I have grown to love the officers, troopers, and support personnel in this field. Over time they have accepted me into their very private world. Some extraordinary friendships continue to form, as each of us fulfill our respective roles. They are indeed special people who indeed do a lot more than just eat donuts.

Ministry out on the streets continues me things that educational institutions cannot teach. I am learning to be more grateful for my family and friends. Life is truly just a mist… I am realizing how foolish it is to be petty or unforgiving. Life is far too precious to waste our energies in such a foolish and ungodly way.

I am now blessed to as a volunteer chaplain in Region I for The Texas Department of Public Safety.  That entials serving  troopers serving in The Highway Patrol, The Texas Rangers, and civilian DPS employees as well.  I am also serving as chaplain for the Granbury Police Department. I have learned a lot in 18 years. I pray for my troopers and officers’ everyday. Why don’t we all pray for these special servants? After all, it could be your home they are racing to, to save a life...

Tuesday, September 28, 2010

A Streetcar Named Desire

I watched this academy award winning movie from 1951,  A Streetcar Named Desire for the first time the other night. I was reminded once again that Vivien Leigh, who of course starred in Gone with the Wind, was a brilliant actress. In this acclaimed movie, Leigh plays the character of Blanche DuBois.

In the plot, Blanche unexpectedly moves in with her sister and her brother-in-law. A very young and strapping Marlon Brando plays the character of the brother-in-law, Stanley Kawalski. Kim Hunter plays Blanche's sister, Stella.  Each of the actors does an amazing job developing the characters. And each of the characters has major issues. Blanche shows up on her sister’s doorstep, because she was quite literally run out of the small town, where she seduced a seventeen year boy. Stanley is a rough and often crude character with little sympathy for Blanche’s problems. Stella is an enabler. She refuses to believe the truth about her sister.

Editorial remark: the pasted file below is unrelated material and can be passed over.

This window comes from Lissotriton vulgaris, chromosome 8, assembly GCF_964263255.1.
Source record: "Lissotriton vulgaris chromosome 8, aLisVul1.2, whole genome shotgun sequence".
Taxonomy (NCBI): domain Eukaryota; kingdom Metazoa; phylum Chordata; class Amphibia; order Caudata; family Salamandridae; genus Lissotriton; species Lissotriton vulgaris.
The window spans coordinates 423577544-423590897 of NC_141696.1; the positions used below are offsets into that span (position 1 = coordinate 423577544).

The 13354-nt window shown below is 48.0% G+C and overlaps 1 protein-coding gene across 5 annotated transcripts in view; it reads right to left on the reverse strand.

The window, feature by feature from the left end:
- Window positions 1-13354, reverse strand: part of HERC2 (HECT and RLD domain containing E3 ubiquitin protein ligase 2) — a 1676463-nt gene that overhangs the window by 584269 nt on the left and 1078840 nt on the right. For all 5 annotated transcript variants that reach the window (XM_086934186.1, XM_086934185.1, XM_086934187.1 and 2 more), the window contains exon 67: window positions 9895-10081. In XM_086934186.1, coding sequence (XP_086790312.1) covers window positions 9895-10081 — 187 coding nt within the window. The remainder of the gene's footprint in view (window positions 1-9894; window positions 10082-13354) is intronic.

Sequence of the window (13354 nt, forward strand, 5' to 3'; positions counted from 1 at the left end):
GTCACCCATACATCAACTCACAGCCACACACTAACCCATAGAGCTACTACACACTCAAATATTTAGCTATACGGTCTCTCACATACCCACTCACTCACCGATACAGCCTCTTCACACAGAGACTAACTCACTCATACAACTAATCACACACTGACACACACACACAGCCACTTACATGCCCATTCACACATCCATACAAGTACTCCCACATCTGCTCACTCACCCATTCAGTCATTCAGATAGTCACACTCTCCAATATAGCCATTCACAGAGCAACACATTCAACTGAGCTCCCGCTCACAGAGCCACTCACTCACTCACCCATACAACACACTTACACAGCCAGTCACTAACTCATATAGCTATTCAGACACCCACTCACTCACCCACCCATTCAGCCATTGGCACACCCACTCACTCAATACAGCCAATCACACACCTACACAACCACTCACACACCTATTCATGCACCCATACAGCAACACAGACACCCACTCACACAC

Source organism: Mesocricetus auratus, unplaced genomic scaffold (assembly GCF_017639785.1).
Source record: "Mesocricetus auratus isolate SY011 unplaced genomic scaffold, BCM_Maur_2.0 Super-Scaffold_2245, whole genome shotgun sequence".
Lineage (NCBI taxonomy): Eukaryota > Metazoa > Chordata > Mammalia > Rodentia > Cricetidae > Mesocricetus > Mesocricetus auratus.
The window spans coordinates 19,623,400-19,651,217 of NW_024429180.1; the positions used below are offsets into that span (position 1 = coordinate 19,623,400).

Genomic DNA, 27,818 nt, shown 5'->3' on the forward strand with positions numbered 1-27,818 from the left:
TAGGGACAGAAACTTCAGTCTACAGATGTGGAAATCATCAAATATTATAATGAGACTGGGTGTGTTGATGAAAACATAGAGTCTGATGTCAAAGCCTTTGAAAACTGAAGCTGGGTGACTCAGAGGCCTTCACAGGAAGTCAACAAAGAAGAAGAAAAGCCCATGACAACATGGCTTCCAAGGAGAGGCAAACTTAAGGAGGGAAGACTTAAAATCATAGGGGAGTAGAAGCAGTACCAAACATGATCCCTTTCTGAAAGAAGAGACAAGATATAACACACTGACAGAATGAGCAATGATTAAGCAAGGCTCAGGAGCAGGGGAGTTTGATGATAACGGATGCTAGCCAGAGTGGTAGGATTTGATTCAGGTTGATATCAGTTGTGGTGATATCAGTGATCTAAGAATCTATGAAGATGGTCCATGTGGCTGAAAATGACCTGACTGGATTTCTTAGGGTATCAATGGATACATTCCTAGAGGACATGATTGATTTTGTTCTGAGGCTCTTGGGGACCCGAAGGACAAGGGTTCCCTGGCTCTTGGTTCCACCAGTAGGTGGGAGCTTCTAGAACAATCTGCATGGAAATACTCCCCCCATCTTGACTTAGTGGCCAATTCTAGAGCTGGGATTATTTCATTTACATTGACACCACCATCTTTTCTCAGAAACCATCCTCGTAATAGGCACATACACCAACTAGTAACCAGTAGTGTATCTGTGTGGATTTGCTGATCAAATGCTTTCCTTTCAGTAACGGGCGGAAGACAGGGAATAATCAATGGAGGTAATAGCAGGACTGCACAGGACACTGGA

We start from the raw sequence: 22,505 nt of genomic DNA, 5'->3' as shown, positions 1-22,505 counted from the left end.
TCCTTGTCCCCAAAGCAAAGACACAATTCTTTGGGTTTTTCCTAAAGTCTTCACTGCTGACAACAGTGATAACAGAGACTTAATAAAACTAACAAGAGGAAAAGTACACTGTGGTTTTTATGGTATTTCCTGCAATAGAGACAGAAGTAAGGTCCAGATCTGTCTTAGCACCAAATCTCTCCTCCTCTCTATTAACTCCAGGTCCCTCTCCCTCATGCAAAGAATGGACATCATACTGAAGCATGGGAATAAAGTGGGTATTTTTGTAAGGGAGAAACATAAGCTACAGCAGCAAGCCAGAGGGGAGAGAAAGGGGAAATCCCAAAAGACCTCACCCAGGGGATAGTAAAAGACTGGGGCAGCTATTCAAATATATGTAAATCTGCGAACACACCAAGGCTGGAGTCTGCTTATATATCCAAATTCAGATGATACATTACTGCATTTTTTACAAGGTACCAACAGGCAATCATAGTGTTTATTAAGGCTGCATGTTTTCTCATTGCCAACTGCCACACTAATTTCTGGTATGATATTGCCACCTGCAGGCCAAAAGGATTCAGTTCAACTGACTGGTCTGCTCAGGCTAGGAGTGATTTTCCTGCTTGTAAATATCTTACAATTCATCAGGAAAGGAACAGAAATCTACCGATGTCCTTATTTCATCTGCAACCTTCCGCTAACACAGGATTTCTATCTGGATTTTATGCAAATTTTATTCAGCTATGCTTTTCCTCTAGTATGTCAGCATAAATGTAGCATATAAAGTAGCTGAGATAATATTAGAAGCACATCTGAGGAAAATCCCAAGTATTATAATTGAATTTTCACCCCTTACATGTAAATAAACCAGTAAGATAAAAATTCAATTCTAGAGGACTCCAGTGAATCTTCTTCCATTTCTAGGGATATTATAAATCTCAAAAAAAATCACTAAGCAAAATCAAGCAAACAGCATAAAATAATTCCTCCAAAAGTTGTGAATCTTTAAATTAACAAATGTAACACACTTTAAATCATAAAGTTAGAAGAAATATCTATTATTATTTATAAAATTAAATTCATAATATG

I enjoyed the show. The quality of the acting coupled with the difficulty of the script made it especially interesting. But as the plot unfolded, I started thinking more about the psychology driving the story. Blanche’s character is so troubled. In fact, I think there is no doubt that she was dealing with rather serious emotional problems. No one around her made choices that would ultimately help her.

Stanley is just plain mean to Blanche. His cruel and even violent demeanor toward her just aggravated the situation. A young man named Mitch played by Karl Mauldin is enamored by her good looks and charm. He is unable to help her too, because he is fooled by her outward magnetism. And then there is sweet Stella the enabler. She just refuses to face reality.

As I reflected on the movie, I thought: How can we help someone close to us who is dealing with mental illness? I don’t have the final answers by any stretch of the imagination, but I have a few ideas.

• Reality is our friend. We can’t pretend like nothing is wrong.
• Enabling bad behavior does not help anyone in the long run.
• Being sarcastic, mean spirited, or verbally cruel in any form only makes things worse.
• People dealing with mental illness can be a serious danger to other people as well as themselves. (Such was the case with Blanche’s character)
• Seeking professional help is not a sign of weakness.

Tennessee Williams won a Pulitzer Prize for the original play by the same title. Vivien Leigh won the academy award in 1951 for best actress. Kim Hunter won best supporting actress. Karl Mauldin won best supporting actor. Marlon Brando was nominated for best actor. Their roles were challenging, because each of the characters had layers of problems they were facing. In real life, there are no academy awards for dealing with the drama of life. We are called on to do the best we can to serve one another in a spirit of true unconditional love. The actual expressions of such love can be a real challenge.

Monday, September 27, 2010

Carrying Hidden Baggage Aboard...